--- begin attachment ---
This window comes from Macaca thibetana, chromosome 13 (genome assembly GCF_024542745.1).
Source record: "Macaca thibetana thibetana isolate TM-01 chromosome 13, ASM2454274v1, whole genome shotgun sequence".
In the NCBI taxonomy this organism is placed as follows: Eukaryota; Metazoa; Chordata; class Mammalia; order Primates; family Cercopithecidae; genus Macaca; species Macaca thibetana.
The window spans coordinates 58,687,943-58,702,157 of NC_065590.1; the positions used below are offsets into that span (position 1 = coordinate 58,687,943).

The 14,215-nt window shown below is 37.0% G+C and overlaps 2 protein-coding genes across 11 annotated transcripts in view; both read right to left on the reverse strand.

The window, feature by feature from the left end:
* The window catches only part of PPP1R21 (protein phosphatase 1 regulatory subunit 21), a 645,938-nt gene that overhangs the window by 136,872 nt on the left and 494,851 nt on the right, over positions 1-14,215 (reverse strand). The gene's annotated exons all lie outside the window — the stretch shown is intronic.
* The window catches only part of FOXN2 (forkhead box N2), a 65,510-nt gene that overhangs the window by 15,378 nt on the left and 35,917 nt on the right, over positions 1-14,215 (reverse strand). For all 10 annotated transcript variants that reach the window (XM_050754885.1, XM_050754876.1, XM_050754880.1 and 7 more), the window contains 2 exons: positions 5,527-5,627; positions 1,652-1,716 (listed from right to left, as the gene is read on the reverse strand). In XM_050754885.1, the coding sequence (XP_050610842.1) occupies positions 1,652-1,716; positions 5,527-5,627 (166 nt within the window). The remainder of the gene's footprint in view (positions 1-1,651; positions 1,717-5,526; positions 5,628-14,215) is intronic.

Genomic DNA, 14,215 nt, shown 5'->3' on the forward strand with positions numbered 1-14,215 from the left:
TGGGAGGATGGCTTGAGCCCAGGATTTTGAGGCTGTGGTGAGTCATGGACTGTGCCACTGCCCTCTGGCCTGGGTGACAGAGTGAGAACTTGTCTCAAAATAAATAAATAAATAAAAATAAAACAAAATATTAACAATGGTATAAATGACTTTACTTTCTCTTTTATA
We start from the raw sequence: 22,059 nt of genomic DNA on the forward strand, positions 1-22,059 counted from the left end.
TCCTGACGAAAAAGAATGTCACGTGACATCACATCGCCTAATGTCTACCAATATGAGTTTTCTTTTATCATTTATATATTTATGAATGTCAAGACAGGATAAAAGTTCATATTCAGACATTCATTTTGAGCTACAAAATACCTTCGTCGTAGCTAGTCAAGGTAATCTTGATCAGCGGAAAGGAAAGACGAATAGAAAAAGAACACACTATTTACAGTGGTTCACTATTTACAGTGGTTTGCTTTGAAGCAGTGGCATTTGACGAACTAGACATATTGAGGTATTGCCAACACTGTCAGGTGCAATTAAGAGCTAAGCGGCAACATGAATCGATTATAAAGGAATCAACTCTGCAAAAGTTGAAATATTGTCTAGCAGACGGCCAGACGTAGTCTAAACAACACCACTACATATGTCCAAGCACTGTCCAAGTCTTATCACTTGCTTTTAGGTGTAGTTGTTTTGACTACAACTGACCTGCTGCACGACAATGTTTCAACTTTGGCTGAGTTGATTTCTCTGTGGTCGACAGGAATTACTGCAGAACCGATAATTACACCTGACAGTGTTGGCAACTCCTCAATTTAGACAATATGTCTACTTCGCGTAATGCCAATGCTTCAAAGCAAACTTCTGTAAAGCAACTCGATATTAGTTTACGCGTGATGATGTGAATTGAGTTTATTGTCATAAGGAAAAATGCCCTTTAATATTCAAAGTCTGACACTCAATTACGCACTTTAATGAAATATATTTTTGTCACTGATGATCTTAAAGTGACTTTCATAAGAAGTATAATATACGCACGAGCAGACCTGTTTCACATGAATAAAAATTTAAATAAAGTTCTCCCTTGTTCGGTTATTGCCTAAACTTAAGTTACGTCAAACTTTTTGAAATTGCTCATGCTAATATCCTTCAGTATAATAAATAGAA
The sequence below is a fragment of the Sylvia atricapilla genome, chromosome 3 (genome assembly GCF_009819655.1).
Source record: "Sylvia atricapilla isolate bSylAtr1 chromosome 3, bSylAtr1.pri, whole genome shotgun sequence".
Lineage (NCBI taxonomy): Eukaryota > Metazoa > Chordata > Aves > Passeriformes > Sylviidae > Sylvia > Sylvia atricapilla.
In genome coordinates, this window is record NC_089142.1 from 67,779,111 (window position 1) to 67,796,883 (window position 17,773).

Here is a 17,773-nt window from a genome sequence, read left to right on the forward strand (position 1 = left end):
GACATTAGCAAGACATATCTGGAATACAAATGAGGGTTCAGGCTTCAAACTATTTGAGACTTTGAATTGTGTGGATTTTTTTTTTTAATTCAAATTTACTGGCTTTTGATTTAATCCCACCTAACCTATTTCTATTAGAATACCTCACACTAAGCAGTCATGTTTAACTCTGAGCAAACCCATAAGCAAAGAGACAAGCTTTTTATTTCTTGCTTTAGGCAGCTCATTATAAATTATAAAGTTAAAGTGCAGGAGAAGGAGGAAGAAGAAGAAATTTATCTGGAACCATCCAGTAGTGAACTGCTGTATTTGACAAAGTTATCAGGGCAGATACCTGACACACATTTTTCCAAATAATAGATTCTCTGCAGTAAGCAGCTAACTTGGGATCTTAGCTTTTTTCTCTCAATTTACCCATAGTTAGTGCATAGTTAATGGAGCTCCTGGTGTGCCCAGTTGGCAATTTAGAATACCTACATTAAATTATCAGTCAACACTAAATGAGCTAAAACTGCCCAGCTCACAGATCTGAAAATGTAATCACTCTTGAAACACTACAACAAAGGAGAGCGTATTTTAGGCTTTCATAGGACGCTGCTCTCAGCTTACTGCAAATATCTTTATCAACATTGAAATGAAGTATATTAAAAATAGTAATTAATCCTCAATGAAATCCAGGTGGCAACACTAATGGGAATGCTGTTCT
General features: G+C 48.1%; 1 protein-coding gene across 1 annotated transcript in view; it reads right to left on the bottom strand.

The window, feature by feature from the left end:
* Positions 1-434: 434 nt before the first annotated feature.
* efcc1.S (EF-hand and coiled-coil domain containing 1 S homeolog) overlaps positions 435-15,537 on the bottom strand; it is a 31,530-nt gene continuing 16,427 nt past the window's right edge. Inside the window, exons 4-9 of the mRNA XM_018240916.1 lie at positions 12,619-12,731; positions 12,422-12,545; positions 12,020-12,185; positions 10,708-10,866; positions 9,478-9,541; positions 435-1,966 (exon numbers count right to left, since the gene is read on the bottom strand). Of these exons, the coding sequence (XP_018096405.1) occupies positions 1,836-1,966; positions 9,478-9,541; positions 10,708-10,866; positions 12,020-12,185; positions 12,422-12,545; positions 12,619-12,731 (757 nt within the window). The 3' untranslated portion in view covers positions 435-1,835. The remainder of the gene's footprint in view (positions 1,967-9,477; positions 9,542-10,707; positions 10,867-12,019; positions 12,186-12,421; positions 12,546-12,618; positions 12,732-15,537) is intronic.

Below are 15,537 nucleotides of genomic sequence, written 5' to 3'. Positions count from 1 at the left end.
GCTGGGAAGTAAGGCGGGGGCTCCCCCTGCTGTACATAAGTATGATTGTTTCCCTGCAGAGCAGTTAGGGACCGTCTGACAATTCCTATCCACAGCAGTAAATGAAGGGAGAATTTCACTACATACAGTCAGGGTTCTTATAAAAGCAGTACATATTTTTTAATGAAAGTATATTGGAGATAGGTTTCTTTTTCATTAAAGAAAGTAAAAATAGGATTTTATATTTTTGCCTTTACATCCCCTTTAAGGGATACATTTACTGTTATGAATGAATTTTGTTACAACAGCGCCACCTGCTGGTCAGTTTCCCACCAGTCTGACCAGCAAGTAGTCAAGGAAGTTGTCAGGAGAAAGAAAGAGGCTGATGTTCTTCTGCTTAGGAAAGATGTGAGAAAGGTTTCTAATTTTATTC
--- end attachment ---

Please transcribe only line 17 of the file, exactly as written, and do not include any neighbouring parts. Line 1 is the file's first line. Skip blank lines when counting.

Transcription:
Here is a 17,773-nt window from a genome sequence, read left to right on the forward strand (position 1 = left end):